Europe’s Regulations Reduce Economic Dynamism

(p. A23) Growth and dynamism: In 1960 the E.U. 28 — the 27 countries currently in the European Union, plus Britain — accounted for 36.3 percent of global gross domestic product. By 2020 it had fallen to 22.4 percent. By the end of the century it is projected to fall to just under 10 percent. By contrast, the United States has maintained a roughly consistent share — around a quarter — of global G.D.P. since the Kennedy administration.

Think of any leading-edge industry — artificial intelligence, microchips, software, robotics, genomics — and ask yourself (with a few honorable exceptions), where’s the European Microsoft, Nvidia or OpenAI?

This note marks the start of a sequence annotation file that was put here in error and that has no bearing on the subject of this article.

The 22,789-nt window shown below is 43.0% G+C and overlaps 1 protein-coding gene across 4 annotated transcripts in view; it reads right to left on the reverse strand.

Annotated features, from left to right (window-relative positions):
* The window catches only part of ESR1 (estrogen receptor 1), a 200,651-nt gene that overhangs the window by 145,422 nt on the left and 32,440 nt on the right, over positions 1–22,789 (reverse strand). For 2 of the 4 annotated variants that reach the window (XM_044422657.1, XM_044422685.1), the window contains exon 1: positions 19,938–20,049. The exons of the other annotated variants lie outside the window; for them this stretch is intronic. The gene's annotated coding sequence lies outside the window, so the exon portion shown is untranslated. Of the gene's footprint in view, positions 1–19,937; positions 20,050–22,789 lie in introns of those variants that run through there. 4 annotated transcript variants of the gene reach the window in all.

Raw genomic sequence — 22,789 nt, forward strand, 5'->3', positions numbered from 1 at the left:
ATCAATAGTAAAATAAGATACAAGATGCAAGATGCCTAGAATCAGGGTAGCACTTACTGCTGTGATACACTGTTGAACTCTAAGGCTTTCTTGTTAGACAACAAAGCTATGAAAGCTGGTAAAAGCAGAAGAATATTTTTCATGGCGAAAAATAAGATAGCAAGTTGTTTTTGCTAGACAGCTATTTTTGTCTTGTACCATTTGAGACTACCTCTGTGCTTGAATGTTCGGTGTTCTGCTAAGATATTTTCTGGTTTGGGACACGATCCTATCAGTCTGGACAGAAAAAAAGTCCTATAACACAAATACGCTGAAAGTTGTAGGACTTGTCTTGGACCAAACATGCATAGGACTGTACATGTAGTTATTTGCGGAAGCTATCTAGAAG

. . .

How much state protection, in social welfare and economic regulation, are Europe’s aging voters willing to forgo for the sake of creating a more dynamic economy for a dwindling number of young people?

For the full commentary, see:

Bret Stephens. “This D-Day, Europe Needs to Resolve to Get Its Act Together.” The New York Times (Wednesday, June 5, 2024): A23.

(Note: ellipsis added; bold font in original.)

(Note: the online version of the commentary has the date June 4, 2024, and has the same title as the print version.)

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